A Letter From Your “Rich” Church Member

This piece has been written by a ruling elder in the PCA who financially supports his local church as well as a number of PCA agencies, Christian ministries, and civic organizations. He is a businessman who takes his stewardship responsibilities seriously and prayerfully. His name is being withheld in order to give him a platform to edify others while also ensuring his “giving may be in secret” (Matt. 6:1-4).

I am “rich” by American standards. Yes, I have more money in my bank account than the average church member. However, Americans think of a rich life only in material terms. My money cannot reconcile me to God. By God’s grace, I’ve learned over the years money is powerless. It makes promises it cannot keep. I am learning day by day to trust more in my God and less in my portfolio.

I like giving money away to advance God’s Kingdom. The joy of generosity is not natural for me. It has been learned over decades under the tutelage of the Spirit. Giving money away is one way I make sure money does not hold me in its power. I prove it is powerless and worthless by giving it away.

Generosity is a craft developed over time, an acquired skill involving some self discovery and the Spirit’s direction. It involves dead ends and restarts. I’ve made plenty of mistakes in my generosity. I’ve also experienced the joy of watching ministries grow their impact partly through the use of resources God has entrusted to me.

Giving can also be lonely. There are few people you can trust to talk openly about it without some sort of conflict of interest. I’ve never been mentored in this area of my life. I have spoken with my pastors about issues I’ve faced but it hardly felt natural. They likely have misperceptions of me as much as I do of them.

Materially wealthy people are a niche group inside every church. We face different temptations and opportunities than others. Here’s my counsel for pastors: intentionally develop a “bedside manner” with this particular segment in the congregation. When a pastor visits with a couple overwhelmed by infertility, he prepares ahead of time considering what to say, what not to say, and how to offer hope. Similarly, pastors need to prepare for ministering the materially affluent in the congregation.

With that in mind, here’s a few thoughts on wealth and generosity for pastors from my perspective:

#1 – I am much more than my money.

Yes, thoughts on investment, of financial risk and financial reward, consumes more of my time than perhaps it does for other people. But it is only a small part of who I am.

  • I’m a father trying to raise kids.
  • I’m a husband trying to love my wife.
  • I’m a business owner trying to run a business.
  • I’m a community member trying to love my neighbor.

I need you to pastor me and pray for me holistically. I am struggling and anxious about many things as other church members.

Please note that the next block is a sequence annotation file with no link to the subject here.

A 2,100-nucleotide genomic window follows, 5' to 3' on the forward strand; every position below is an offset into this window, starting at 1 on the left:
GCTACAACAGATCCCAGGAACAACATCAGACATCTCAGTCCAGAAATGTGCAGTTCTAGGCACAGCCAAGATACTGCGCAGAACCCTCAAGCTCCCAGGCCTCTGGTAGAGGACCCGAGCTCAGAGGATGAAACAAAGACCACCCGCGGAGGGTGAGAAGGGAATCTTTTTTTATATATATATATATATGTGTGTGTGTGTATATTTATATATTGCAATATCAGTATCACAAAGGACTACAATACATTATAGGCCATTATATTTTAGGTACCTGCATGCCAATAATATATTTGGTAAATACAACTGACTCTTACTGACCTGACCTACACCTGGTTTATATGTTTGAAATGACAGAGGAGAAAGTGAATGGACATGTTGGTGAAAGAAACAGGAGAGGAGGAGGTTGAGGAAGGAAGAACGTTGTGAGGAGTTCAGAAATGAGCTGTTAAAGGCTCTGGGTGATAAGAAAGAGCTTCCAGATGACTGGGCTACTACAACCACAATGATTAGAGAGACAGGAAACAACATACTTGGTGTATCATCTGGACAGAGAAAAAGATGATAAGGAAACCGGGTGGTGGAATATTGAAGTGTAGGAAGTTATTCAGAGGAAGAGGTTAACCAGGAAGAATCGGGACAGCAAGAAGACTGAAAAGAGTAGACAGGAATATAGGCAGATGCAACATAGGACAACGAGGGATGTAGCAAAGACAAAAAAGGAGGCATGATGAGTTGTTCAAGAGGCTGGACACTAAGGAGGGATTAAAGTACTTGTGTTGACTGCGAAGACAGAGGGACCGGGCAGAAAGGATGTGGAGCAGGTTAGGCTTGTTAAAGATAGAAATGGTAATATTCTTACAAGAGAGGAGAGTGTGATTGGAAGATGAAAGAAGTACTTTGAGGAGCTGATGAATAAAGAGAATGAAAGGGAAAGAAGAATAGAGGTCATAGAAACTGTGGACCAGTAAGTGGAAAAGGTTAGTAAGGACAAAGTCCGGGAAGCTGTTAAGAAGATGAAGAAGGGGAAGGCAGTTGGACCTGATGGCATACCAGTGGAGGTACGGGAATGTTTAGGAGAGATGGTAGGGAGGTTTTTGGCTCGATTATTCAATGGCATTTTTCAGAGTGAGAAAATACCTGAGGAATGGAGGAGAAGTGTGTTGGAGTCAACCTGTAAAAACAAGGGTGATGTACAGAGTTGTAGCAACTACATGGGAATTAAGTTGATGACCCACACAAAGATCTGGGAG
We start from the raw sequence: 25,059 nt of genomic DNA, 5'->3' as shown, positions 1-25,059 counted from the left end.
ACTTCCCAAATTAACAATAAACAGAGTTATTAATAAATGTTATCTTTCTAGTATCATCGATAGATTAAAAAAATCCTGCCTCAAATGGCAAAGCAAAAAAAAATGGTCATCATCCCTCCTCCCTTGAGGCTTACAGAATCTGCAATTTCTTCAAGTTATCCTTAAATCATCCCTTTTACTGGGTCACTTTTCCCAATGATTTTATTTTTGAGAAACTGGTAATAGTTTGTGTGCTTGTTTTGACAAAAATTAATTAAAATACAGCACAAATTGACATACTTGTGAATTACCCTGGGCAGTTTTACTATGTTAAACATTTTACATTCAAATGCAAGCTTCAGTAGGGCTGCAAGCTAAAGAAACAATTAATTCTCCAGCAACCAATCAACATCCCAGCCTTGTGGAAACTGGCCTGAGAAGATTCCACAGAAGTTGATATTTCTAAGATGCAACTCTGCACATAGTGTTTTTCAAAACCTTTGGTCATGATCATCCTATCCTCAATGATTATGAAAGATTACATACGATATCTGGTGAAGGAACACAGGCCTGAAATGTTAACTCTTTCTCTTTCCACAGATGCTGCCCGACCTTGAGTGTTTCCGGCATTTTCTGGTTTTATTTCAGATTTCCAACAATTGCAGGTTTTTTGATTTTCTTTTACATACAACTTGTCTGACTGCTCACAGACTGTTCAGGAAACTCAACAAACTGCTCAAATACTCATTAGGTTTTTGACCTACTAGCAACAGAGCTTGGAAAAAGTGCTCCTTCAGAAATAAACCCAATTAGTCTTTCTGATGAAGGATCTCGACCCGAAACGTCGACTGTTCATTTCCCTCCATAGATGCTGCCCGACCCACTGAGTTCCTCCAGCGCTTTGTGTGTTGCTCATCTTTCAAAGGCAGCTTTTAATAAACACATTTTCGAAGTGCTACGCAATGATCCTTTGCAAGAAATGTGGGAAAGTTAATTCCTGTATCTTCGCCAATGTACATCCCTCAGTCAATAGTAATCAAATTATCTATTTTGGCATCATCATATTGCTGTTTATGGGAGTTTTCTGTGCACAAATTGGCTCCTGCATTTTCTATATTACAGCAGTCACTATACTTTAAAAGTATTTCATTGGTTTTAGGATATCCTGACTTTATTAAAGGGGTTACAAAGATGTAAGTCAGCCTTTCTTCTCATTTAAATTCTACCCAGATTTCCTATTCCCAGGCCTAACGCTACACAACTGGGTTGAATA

Having more money doesn’t mean I have less problems. Sadly, people tend to think I’m free from common concerns and problems. It just isn’t true. Please think of me first and foremost as a sinner saved by grace who needs the sanctifying ministry of the church. I need encouragement, accountability, and the hope of the gospel.

#2 – Challenge me and the rest of the congregation to increase our generosity.

I need God’s Word to challenge all aspects of my life, including my generosity and my relationship with money. You think preaching on money will drive me away. It’s not true. I understand the difference between manipulation and Christ-centered preaching on stewardship. Don’t preach on money because you need more money in the offering plate. Preach on money because it is often an idol keeping many, including myself, from going deeper with Christ!

As you preach through the Bible, there’s no lack of opportunity to address our relationship with material possessions. Be bold and be sincere. I need to feel the thunder of the law and hear the trumpet of the gospel when it comes to wealth!

 #3 – My giving to ministries outside the church doesn’t detract from my giving to the church.

My giving begins in the church and to my local congregation. But it doesn’t end there. And the most efficient way I’ve found to participate in broader Kingdom work is through the use of donor-advised funds. We can receive the immediate tax deduction while pacing our giving over time.

I always give money to entities other than the local church. I believe the kingdom of God flourishes through ministries outside the local church and it is a blessing to give to them. I give to church-equipping agencies and organizations. I’m able to strengthen the church around the world by giving beyond the offering plate. When I give to other organizations, it doesn’t detract from the sum total I would give to my local church.

#4 – Money doesn’t solve my problems and it won’t solve the church’s problems.

Churches are as prone as people to think of money as the solution to its problems. An additional staff member and an additional building are not going to be “game changers” for the church. Rather, the faithful use of the ordinary means of grace are how God does extraordinary things.

A capital campaign never ushered in revival! Don’t get me wrong. I believe capital campaigns have a right place in the church and can help churches further their ministry. However, no amount of money or new facilities can change a community like the Spirit working through the Word.

I hope these comments are received as intended, from one poor wayfaring stranger to another. I pray for my pastors and know they do for me. They minister to a wide variety of people, those struggling with material poverty and others with material wealth. I write from my own limited perspective.